The Tranquility Within Us
Finding peace on Earth — or at least peace of mind
“Nothing is so bitter that a calm mind cannot find comfort in it.” — Seneca, c. 60
This time of the year, we’re all looking for some tranquility.
While last week’s extra edition of the newsletter contained some encouraging words to power through, now as the lull between Christmas and New Year’s Eve rolls around, we might simply be looking to unplug and recharge.
As an interesting aside, what a terrible irony it is that we recharge by unplugging.
It’s like looking to the past to inform our present. Counterintuitive on the surface, but deeply fundamental.
Sometimes it takes a counterintuitive example to nudge our somnambulant awareness.
When the ancient poet Horace wrote to Lollius Maximus (is that Latin for ROFL?), he suggested that he “interrogate the writings of the wise.”
Asking them to tell you how you can
Get through your life in a peaceable tranquil way.
Will it be greed, that always feels poverty-stricken,
That harasses and torments you all your days?
Will it be hope and fear about trivial things,
In anxious alternation in your mind?
Where is it virtue comes from, is it from books?
Or is it a gift from Nature that can’t be learned?
What is the way to become a friend to yourself?
What brings tranquility?
What makes you care less?
Horace’s reverie strikes a thoughtful tone — a questioning tone. He doesn’t pretend to hold the answers, because the answers are within each one of us.
And those answers are as unique as we are. Some of us might prefer a walk in nature, others might like to focus on the present, and yet others put their minds toward gratitude.
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Horace’s Guide to Finding Tranquility
Taking Horace’s advice, it seems natural to pan for nuggets of wisdom regarding the search for tranquility in his own Epistles.
Three particular quotes stand out as wonderful and timeless examples of how we might find tranquility, even for moments each day.
Finding Tranquility in Nature
“Let us step out into the open, my friend, and leave the dusty city behind us; let us drink in the pure, cool air and gaze upon the grass, the trees, and the streams.”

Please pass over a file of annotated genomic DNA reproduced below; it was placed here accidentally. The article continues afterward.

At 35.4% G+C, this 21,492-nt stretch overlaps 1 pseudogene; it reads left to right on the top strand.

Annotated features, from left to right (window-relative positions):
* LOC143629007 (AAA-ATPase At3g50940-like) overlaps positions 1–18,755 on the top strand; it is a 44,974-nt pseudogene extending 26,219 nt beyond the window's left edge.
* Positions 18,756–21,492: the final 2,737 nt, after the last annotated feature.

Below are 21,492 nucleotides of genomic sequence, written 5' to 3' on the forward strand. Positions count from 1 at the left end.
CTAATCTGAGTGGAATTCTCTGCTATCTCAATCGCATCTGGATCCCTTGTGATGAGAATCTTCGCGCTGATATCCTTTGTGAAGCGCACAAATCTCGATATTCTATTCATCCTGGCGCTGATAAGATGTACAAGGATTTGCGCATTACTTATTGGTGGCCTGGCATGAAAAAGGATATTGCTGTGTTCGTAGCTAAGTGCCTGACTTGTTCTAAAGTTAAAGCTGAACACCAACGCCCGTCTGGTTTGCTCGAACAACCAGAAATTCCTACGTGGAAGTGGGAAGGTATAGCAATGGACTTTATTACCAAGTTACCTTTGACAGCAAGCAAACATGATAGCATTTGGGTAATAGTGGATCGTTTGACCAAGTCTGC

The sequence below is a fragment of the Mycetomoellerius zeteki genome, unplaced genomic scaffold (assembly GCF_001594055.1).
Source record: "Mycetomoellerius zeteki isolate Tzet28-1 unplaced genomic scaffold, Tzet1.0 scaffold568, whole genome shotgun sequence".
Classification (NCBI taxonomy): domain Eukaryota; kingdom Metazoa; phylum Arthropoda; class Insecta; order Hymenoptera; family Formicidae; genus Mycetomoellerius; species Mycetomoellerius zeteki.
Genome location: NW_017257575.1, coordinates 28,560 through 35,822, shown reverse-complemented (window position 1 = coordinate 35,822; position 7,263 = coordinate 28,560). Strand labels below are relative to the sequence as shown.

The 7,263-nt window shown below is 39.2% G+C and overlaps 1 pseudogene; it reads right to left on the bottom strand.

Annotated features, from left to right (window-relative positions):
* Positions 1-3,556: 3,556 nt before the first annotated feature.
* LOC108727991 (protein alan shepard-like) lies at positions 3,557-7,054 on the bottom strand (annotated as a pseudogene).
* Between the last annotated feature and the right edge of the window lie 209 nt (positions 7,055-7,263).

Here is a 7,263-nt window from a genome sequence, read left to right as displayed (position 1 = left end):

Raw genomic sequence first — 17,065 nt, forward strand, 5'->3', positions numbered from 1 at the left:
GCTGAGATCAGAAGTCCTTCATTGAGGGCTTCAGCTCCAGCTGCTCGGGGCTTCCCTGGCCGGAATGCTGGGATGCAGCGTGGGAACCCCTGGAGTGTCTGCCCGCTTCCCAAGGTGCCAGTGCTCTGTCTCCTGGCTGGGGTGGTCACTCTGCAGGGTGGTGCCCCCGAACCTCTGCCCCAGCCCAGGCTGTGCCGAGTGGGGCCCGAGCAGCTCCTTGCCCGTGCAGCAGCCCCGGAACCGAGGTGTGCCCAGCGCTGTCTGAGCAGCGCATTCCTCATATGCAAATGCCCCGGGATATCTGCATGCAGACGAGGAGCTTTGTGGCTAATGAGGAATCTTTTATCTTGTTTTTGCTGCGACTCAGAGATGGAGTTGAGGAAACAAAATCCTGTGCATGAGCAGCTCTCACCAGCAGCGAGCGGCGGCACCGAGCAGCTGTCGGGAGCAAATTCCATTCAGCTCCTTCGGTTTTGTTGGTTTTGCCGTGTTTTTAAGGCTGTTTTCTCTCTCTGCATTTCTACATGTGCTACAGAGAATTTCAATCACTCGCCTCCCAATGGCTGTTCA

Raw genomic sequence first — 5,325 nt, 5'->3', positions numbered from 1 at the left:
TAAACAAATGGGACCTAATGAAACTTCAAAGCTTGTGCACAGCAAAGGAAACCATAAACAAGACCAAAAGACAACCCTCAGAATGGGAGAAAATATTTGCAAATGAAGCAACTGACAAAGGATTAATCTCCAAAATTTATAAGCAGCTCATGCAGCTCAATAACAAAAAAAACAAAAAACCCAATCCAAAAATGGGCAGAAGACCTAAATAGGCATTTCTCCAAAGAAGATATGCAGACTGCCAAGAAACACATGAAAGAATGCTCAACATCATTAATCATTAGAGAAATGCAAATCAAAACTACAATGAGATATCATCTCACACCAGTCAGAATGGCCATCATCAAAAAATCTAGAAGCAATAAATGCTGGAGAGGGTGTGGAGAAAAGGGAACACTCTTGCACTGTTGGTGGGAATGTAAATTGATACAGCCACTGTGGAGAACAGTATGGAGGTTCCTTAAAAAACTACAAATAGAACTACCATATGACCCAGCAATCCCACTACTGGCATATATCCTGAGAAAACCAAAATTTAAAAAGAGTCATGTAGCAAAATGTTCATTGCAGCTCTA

Part of finding tranquility is getting out and looking for it. You can’t find tranquility (and tranquility doesn’t find you) when you’re doomscrolling or obsessing at your desk.
Solvitur ambulando, meaning “It is solved by walking,” shows us that by getting outside and physically moving around, we can free ourselves from the stresses in our lives.
Maybe it’s an extended hike in nature or just a quick walk around the block. A babbling brook, the wind in our faces, or the brisk morning air can do wonders for our attitude.
Finding Tranquility in the Present
“Why do we worry about the future? It is uncertain, and its very uncertainty should free us from fear. Let us live for today, and make the most of what we have right now.”
Tranquility is a wonderful state of mind to seek, and to be tranquil is to be able to sit quietly and enjoy today without a nod to the past or a glance toward the future.
Just soak in the here and now, focus on what you’re doing and saying to those around you, and be your best self, without worries about what tomorrow may bring.
Finding Tranquility in Gratitude
“Let us be grateful for the good things we possess, and let us not be envious of others. If we are content with what we have, we will have all that we need, and we will be at peace.”
As you know, I’m a big fan of expressing gratitude. Horace’s own colleague Cicero also knew the power of gratitude when he wrote: “Gratitude is not only the greatest of virtues, but the parent of all others.”
With gratitude, force ourselves to acknowledge our external blessings — those that have been bestowed on us. In doing so, we admit that were dependent on other forces and other people in our lives, and that in turn can give us a sense of peace on contentment.
I hope you have moments out in nature in which you can enjoy the present and reflect on your blessings as the year winds to a close.
Thanks, and I’ll see you on the internet.
One More Thing
If you want to spend some time finding tranquility over the holidays, consider picking up a copy of Tom Morris’ The Oasis Within, a tale set in 1934 in which a 13-year-old journeys across the desert with his 70-year-old uncle and learns some of the secrets of life in the process.